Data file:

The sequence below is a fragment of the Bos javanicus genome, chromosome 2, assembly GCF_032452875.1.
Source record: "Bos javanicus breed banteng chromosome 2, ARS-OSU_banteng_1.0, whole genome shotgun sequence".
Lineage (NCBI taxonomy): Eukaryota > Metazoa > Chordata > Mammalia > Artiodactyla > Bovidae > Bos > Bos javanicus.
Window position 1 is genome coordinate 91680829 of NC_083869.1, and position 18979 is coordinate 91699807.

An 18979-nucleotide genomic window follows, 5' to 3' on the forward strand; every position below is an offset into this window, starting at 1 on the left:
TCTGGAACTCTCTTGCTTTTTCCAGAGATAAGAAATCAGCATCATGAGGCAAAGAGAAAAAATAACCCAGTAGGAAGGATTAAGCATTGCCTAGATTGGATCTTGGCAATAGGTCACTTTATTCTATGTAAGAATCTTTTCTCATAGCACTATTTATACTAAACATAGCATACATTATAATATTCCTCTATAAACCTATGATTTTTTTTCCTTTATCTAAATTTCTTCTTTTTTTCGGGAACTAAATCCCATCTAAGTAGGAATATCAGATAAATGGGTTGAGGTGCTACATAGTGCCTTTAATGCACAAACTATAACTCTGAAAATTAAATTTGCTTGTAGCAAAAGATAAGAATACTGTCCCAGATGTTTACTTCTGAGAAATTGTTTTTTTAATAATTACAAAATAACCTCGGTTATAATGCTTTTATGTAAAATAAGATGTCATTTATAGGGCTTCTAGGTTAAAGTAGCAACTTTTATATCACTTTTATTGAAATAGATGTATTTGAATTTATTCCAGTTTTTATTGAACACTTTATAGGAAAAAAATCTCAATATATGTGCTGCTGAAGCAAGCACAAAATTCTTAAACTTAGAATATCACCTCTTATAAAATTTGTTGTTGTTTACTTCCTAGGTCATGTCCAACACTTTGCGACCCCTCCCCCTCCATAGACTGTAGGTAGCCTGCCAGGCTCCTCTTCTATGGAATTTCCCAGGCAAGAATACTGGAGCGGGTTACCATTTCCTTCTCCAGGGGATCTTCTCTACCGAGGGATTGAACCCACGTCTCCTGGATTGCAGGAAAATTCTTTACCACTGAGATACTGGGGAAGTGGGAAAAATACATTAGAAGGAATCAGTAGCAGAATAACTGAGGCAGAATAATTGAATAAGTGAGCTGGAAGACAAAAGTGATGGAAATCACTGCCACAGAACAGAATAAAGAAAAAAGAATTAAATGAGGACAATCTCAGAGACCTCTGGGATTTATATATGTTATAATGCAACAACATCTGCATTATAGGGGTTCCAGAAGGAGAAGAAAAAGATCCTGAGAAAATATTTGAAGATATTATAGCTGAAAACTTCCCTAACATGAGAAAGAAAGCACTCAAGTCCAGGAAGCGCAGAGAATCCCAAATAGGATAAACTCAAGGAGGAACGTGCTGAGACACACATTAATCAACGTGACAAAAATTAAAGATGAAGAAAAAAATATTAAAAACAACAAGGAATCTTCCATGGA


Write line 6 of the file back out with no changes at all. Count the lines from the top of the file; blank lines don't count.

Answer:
TCTGGAACTCTCTTGCTTTTTCCAGAGATAAGAAATCAGCATCATGAGGCAAAGAGAAAAAATAACCCAGTAGGAAGGATTAAGCATTGCCTAGATTGGATCTTGGCAATAGGTCACTTTATTCTATGTAAGAATCTTTTCTCATAGCACTATTTATACTAAACATAGCATACATTATAATATTCCTCTATAAACCTATGATTTTTTTTCCTTTATCTAAATTTCTTCTTTTTTTCGGGAACTAAATCCCATCTAAGTAGGAATATCAGATAAATGGGTTGAGGTGCTACATAGTGCCTTTAATGCACAAACTATAACTCTGAAAATTAAATTTGCTTGTAGCAAAAGATAAGAATACTGTCCCAGATGTTTACTTCTGAGAAATTGTTTTTTTAATAATTACAAAATAACCTCGGTTATAATGCTTTTATGTAAAATAAGATGTCATTTATAGGGCTTCTAGGTTAAAGTAGCAACTTTTATATCACTTTTATTGAAATAGATGTATTTGAATTTATTCCAGTTTTTATTGAACACTTTATAGGAAAAAAATCTCAATATATGTGCTGCTGAAGCAAGCACAAAATTCTTAAACTTAGAATATCACCTCTTATAAAATTTGTTGTTGTTTACTTCCTAGGTCATGTCCAACACTTTGCGACCCCTCCCCCTCCATAGACTGTAGGTAGCCTGCCAGGCTCCTCTTCTATGGAATTTCCCAGGCAAGAATACTGGAGCGGGTTACCATTTCCTTCTCCAGGGGATCTTCTCTACCGAGGGATTGAACCCACGTCTCCTGGATTGCAGGAAAATTCTTTACCACTGAGATACTGGGGAAGTGGGAAAAATACATTAGAAGGAATCAGTAGCAGAATAACTGAGGCAGAATAATTGAATAAGTGAGCTGGAAGACAAAAGTGATGGAAATCACTGCCACAGAACAGAATAAAGAAAAAAGAATTAAATGAGGACAATCTCAGAGACCTCTGGGATTTATATATGTTATAATGCAACAACATCTGCATTATAGGGGTTCCAGAAGGAGAAGAAAAAGATCCTGAGAAAATATTTGAAGATATTATAGCTGAAAACTTCCCTAACATGAGAAAGAAAGCACTCAAGTCCAGGAAGCGCAGAGAATCCCAAATAGGATAAACTCAAGGAGGAACGTGCTGAGACACACATTAATCAACGTGACAAAAATTAAAGATGAAGAAAAAAATATTAAAAACAACAAGGAATCTTCCATGGA